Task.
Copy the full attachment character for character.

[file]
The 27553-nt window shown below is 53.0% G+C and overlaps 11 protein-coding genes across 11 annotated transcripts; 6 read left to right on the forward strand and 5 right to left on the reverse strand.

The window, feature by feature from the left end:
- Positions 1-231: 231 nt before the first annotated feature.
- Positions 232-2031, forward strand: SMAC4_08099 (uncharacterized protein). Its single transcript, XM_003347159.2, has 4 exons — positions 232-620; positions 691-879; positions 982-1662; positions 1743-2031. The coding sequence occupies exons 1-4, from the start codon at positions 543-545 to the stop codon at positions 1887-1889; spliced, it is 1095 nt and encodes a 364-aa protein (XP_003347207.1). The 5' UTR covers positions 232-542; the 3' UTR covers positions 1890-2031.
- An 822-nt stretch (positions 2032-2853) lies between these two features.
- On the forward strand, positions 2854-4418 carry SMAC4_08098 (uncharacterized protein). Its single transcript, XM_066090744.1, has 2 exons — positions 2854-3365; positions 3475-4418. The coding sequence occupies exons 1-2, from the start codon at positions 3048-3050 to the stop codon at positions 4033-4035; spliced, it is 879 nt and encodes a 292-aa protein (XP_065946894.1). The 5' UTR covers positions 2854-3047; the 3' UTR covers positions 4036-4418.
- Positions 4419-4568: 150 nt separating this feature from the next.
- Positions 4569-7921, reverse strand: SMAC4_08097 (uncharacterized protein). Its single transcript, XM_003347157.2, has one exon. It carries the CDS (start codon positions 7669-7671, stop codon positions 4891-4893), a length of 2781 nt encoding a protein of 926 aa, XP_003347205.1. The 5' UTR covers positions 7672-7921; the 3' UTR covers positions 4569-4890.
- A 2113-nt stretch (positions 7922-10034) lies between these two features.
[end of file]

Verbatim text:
The 27553-nt window shown below is 53.0% G+C and overlaps 11 protein-coding genes across 11 annotated transcripts; 6 read left to right on the forward strand and 5 right to left on the reverse strand.

The window, feature by feature from the left end:
- Positions 1-231: 231 nt before the first annotated feature.
- Positions 232-2031, forward strand: SMAC4_08099 (uncharacterized protein). Its single transcript, XM_003347159.2, has 4 exons — positions 232-620; positions 691-879; positions 982-1662; positions 1743-2031. The coding sequence occupies exons 1-4, from the start codon at positions 543-545 to the stop codon at positions 1887-1889; spliced, it is 1095 nt and encodes a 364-aa protein (XP_003347207.1). The 5' UTR covers positions 232-542; the 3' UTR covers positions 1890-2031.
- An 822-nt stretch (positions 2032-2853) lies between these two features.
- On the forward strand, positions 2854-4418 carry SMAC4_08098 (uncharacterized protein). Its single transcript, XM_066090744.1, has 2 exons — positions 2854-3365; positions 3475-4418. The coding sequence occupies exons 1-2, from the start codon at positions 3048-3050 to the stop codon at positions 4033-4035; spliced, it is 879 nt and encodes a 292-aa protein (XP_065946894.1). The 5' UTR covers positions 2854-3047; the 3' UTR covers positions 4036-4418.
- Positions 4419-4568: 150 nt separating this feature from the next.
- Positions 4569-7921, reverse strand: SMAC4_08097 (uncharacterized protein). Its single transcript, XM_003347157.2, has one exon. It carries the CDS (start codon positions 7669-7671, stop codon positions 4891-4893), a length of 2781 nt encoding a protein of 926 aa, XP_003347205.1. The 5' UTR covers positions 7672-7921; the 3' UTR covers positions 4569-4890.
- A 2113-nt stretch (positions 7922-10034) lies between these two features.